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The Big Chop Survival Guide:

The ladies at know more than a thing or two about how to handle spirals of all shapes and sizes. Here, they relay their advice for making the transition from relaxed to natural hair.

This story was originally published on

Going natural is a beautiful experience no matter where you are in age, life, or around the globe. There are two options for how you can make the switch though neither one is better or easier than the other; it is merely a personal preference.

Whether you big chop (BC) or long-term transition, there are survival techniques that need to be mastered for the journey to be positive, smooth, and damage-free.

Most women who BC start with a teeny-weeny afro (TWA). If you’ve watched any of the recent award shows, you already know the queen of the red carpet Lupita Nyong’o has brought the TWA back to life when so many have found it limiting, unfeminine, or boring.

Pretty soon we’ll begin seeing more women either doing the BC instead of long-term transitioning or doing a second BC to sport the now popular looks Lupita is rocking. In order to achieve this there are some tips that need to be implemented to ensure you’re always looking your best.


Moisture is key for natural hair, but to ensure your hair has minimal damage or breakage, you should use products that are water-based and will not create a barrier between your hair and what it needs. Botanical (plant-based) products are best and steering clear of non water-soluble silicones, sulfates, and parabens is crucial to keeping your hair properly moisturized, especially if you are a newbie. Check the first five ingredients in any product to see if water is first, as it is essential. Moisturize daily, or as often as possible.

Get a Spray Bottle (Or Two)

BC hair is much dryer and requires frequent pick me ups, making it difficult to manage without a spray bottle. They come in all shapes and sizes, and you can keep one in the bathroom and even one for your purse. Some variation of filtered or distilled water, a carrier oil, an essential oil, and glycerin should all be in there. It should be mostly made up of water with just a few drops of all the other ingredients to help sustain the moisture.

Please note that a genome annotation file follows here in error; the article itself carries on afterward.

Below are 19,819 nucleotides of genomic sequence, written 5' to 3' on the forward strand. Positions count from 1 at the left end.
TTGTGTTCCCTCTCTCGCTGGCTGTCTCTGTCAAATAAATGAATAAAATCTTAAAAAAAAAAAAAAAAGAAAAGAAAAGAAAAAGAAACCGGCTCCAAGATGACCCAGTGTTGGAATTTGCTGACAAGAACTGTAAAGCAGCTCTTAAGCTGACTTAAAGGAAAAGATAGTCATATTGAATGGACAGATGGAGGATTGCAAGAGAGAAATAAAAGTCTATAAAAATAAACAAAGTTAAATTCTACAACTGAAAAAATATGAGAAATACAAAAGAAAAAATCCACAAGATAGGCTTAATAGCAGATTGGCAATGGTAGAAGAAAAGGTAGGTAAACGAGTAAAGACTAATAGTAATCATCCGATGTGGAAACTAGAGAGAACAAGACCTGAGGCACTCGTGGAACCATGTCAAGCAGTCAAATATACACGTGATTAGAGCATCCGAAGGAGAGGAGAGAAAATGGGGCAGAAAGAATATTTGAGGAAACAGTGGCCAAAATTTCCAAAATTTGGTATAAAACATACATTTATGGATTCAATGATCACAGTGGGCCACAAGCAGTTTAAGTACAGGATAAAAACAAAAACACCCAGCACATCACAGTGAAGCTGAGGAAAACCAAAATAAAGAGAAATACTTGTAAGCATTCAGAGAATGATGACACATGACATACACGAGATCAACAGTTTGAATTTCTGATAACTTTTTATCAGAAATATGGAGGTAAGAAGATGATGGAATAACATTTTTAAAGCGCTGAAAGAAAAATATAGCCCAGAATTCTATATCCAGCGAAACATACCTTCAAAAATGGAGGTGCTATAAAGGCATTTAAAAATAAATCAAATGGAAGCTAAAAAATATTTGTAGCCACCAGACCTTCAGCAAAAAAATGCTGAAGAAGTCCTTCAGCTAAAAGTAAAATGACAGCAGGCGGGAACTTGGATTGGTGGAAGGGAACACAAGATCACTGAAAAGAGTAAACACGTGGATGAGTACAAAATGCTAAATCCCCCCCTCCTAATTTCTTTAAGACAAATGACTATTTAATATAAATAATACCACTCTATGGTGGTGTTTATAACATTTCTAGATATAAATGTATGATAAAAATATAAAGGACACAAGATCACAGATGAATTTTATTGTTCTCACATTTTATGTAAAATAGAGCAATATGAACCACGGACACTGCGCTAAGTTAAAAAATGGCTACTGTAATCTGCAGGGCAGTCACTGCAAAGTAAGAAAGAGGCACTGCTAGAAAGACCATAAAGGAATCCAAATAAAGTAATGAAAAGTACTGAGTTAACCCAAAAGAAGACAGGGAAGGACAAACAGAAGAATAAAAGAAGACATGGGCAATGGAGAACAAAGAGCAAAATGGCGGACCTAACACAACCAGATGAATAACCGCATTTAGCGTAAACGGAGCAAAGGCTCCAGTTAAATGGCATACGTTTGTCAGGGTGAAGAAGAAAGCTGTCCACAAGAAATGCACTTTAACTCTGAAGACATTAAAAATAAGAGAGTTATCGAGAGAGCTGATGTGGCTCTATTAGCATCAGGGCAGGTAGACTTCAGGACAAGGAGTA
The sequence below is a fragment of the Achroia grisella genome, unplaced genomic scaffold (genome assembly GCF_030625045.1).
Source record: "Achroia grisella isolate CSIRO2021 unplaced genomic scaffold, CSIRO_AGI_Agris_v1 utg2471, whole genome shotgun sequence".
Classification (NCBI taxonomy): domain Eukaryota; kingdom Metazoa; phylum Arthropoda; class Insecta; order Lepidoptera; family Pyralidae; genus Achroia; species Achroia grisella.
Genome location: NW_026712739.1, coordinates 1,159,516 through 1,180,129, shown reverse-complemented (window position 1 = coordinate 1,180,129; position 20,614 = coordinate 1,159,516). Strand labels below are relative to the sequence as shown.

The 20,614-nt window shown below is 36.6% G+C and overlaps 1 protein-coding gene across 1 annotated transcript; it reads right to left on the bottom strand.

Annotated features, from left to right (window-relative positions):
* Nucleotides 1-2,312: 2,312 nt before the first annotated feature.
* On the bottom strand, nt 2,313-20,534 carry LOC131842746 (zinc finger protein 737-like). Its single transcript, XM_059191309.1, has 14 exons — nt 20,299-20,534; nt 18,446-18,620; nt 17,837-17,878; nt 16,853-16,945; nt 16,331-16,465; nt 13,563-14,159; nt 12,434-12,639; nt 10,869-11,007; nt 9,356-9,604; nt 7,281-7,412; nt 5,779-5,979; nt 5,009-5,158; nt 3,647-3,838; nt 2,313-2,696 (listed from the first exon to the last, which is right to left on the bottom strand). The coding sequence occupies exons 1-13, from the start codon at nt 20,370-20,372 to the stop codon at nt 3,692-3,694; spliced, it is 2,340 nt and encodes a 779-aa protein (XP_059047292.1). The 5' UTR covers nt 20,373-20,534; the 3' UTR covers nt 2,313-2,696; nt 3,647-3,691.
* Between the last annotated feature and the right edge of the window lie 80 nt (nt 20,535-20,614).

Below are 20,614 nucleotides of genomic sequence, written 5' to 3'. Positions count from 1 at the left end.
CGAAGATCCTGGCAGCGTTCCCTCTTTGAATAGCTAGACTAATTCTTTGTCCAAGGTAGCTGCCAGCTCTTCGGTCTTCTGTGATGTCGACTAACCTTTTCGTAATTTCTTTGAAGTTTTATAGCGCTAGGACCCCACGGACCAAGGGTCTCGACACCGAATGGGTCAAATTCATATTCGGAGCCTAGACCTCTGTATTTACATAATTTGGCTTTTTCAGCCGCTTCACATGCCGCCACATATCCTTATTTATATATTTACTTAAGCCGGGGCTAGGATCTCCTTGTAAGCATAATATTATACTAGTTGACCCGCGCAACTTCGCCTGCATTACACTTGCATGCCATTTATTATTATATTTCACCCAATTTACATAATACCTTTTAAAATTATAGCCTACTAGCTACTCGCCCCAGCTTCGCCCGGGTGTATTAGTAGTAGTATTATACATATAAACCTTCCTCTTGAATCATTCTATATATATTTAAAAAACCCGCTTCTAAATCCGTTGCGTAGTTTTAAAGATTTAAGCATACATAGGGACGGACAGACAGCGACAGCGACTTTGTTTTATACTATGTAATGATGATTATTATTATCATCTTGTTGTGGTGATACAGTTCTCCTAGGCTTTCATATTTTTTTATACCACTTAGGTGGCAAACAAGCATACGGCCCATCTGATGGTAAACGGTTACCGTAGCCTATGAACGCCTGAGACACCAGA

Protect Your Ends

No, you don’t have to worry about your hair brushing up against your clothes, but if you want those ends to stay around for a while then they need to be protected. That means sleep with a satin bonnet or on a satin pillowcase. If you are not air-drying, then dry with a microfiber towel or an old t-shirt. They work like a charm! Seal your ends with a great carrier oil like coconut, jojoba, olive, or grapeseed to protect the ends from splitting.

Be Gentle

If you are transitioning from relaxed to natural, your hair is fragile due to the line of demarcation and scab hair. The line of demarcation is very weak because it is the area on the hair strands that separate the two textures. Scab hair is an unscientific term to describe the virgin hair that is extremely dry after you stop chemically relaxing.

Step Outside the Box and Embrace Your Inner Beauty

Beauty is not obtained through a certain hair length. It’s found in you. Embrace your TWA, nurture it, love it, and accessorize the heck out of it with some earrings, makeup, headbands, scarves, even your own bare shoulders! As it gets warm, think of adding fun hair clips, a bold color with hair chalk, or even wear a tiara! The choices are bountiful so be fearless, fun, funky, and free with yourself and your TWA.

—Sabrina Perkins

Want more curly hair advice? Check out

Photo: Getty Images

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